As a young girl I was never a fan of the Girl Guides. I attended one meeting, hoping that with the uniform would come some sense of authority, but as we were all dressed the same it was difficult to discern who was in charge and so the Machiavellian facet of my personality, suffering complete dissatisfaction, decided it would be best not to return.
Besides, the only function I could see they had was to darn old socks and pants, as well as to bake cakes for people, and where’s the good will in that?
But the cynicism displayed by my 10-year-old self and stretching into adulthood was unfounded, demonstrated by the findings of a recent UK-wide survey of Girl Guides.
According to a report by the BBC the results of the investigation carried out by Girlguiding UK, (which questioned 3,200 members ages five to 25-years old), determined that almost two-thirds of girl guides feel women have not yet reached equality with men, with 73% of girls questioned believing that women are unfairly stigmatised for behaviour that men would not be criticised for.
The report also found that Dame Kelly Holmes is the top female role model, with 81% of girls claiming that they won’t be financially dependent on their partners, 30% aspiring to be doctors, 12% displaying political ambitions and a huge 90% claiming that they plan to return to work after having children.
It’s encouraging that these young girls are not only considering careers in professions traditionally dominated by men, but that they are also embracing their role of future mothers, demonstrating a belief that it is possible to have children and lucrative careers.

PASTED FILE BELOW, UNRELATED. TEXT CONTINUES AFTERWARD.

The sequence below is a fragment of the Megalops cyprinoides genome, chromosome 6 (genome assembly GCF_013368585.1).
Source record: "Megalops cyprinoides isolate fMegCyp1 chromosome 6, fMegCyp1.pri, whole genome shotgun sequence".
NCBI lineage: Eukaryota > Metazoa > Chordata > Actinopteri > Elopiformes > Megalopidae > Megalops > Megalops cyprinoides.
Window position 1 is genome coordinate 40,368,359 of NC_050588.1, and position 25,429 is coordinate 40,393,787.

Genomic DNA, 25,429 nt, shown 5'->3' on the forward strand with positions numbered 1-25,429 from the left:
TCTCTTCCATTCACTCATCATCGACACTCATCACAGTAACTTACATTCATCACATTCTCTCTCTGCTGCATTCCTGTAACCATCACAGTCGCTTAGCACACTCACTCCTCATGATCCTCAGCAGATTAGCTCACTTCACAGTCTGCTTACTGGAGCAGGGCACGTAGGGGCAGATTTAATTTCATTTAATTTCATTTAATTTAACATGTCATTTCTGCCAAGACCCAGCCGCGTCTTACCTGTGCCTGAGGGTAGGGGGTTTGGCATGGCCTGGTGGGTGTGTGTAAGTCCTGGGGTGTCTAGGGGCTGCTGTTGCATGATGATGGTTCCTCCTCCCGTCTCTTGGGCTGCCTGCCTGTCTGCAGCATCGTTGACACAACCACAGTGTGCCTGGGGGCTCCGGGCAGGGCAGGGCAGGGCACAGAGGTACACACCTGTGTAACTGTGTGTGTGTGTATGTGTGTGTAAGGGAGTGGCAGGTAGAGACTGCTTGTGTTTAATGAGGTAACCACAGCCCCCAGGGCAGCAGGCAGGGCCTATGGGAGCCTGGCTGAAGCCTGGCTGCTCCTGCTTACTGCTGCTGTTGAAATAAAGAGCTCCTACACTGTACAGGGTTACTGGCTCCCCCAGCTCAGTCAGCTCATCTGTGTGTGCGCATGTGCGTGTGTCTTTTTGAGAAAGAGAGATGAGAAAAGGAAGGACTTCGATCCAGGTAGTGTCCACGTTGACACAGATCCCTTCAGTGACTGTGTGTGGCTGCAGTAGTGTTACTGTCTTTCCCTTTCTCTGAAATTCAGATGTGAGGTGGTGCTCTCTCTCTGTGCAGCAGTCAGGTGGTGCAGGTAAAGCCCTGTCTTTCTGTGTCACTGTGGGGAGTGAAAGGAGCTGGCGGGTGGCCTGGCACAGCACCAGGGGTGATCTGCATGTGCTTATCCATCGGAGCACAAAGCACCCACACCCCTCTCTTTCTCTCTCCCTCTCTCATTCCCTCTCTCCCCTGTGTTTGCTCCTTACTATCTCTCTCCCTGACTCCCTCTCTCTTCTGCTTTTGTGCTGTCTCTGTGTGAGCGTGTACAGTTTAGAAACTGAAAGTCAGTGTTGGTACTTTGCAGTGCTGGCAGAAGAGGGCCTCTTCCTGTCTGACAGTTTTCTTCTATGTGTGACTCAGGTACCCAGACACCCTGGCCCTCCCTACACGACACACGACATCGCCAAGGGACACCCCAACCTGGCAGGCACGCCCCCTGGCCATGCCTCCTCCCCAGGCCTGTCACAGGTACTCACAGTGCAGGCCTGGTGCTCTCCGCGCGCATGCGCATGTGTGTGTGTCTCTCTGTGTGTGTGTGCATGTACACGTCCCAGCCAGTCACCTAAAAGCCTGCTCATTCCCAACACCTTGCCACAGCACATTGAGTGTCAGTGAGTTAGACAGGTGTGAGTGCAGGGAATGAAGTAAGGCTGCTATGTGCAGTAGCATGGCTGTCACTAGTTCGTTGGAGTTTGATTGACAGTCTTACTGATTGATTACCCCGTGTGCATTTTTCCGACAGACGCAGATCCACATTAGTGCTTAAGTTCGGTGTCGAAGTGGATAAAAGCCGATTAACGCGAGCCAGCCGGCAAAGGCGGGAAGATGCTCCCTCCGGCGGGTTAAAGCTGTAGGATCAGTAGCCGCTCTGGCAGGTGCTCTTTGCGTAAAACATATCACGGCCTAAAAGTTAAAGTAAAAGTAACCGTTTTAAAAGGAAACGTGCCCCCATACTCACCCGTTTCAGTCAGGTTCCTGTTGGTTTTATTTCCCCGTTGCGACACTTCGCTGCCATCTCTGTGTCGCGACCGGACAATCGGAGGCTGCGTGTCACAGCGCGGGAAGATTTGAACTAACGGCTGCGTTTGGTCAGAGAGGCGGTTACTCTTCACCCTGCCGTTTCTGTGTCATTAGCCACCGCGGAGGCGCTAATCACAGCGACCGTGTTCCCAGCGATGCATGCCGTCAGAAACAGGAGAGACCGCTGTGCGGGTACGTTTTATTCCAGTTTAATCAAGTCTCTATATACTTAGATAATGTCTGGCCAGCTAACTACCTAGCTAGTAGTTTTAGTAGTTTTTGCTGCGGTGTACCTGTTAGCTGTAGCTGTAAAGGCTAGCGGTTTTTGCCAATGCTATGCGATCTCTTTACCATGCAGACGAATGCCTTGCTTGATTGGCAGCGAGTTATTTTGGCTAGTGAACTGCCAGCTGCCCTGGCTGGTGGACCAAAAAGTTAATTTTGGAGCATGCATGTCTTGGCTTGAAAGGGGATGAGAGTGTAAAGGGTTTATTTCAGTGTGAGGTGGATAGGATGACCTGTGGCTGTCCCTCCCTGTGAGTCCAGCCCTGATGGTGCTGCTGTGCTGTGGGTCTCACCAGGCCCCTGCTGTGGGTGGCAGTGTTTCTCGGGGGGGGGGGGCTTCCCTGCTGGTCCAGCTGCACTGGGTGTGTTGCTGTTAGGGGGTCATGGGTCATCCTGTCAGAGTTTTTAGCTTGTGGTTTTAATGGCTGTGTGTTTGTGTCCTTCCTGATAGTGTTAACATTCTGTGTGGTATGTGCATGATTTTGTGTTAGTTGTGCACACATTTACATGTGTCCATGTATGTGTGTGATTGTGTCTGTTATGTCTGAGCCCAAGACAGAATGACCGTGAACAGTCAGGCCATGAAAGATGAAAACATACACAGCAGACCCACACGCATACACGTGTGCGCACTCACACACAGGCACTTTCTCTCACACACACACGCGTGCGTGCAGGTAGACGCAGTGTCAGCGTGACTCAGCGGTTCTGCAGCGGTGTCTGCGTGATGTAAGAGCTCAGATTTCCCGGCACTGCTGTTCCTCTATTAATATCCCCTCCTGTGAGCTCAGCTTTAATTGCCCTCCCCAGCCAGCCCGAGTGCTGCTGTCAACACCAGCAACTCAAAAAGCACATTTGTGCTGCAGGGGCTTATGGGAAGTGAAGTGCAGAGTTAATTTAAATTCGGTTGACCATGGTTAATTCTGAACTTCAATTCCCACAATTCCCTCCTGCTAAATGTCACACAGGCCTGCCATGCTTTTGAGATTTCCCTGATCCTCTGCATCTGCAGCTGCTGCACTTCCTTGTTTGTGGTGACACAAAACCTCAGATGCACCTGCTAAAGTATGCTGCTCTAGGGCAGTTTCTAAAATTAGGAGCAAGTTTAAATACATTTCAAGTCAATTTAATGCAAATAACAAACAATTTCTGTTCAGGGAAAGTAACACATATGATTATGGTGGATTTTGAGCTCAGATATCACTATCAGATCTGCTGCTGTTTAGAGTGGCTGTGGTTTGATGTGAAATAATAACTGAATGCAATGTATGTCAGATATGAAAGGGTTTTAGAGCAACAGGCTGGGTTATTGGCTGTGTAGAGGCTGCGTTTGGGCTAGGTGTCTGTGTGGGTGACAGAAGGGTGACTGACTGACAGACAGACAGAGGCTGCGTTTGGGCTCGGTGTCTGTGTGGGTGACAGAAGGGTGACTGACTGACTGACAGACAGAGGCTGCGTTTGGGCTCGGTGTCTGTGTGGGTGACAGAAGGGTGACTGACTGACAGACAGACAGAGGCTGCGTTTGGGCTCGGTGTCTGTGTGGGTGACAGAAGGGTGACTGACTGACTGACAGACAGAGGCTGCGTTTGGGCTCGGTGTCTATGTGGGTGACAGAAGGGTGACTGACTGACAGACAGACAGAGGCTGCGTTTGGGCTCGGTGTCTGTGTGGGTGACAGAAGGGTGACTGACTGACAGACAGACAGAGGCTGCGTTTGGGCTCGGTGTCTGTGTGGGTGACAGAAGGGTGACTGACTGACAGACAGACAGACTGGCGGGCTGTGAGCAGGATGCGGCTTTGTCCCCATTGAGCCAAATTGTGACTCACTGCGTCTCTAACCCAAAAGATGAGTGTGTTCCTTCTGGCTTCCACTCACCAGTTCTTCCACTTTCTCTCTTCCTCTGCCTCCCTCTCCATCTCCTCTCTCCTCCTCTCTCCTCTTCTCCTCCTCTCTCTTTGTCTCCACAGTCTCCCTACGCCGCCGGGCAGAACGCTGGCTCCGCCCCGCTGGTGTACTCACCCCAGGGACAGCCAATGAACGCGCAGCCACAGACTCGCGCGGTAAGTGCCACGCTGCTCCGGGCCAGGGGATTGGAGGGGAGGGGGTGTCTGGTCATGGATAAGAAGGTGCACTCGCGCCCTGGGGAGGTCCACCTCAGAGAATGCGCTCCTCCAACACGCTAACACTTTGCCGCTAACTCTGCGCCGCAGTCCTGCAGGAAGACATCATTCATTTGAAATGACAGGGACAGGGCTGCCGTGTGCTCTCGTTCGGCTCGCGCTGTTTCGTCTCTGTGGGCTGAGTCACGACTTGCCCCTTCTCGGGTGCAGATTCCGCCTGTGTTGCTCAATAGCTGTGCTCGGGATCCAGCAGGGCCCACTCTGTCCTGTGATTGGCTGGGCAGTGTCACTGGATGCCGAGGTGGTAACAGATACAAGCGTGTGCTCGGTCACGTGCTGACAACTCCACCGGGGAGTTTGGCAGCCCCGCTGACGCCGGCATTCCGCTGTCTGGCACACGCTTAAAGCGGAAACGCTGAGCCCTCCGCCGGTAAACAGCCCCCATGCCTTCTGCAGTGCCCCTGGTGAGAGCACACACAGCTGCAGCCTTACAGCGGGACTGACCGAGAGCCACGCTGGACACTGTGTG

What was concerning though was that over one third of the girls questioned believed that they are discriminated against on the basis of their gender, and not given the same careers advice at school as their male counterparts. The report went on to show that 39% of the girls were concerned that they will not be paid as much as men in the work place, which demonstrates the extent to which gender bias has become ingrained so much into the national consciousness that it is passing through us to the young.
It’s encouraging though that these girls and young women are aware of the unfair realities of the work place, with many still determined to pursue their chosen careers regardless of their sex (81% of 16 – 25-year-olds and 90% of 10 – 15 year olds are confident they can do what they want).
With young girls and women displaying such a profound level of cultural awareness, we cannot but be hopeful for positive change in the future, and that women will be given the recognition and opportunities that we deserve.
Photo by an agent, shared under a Creative Commons license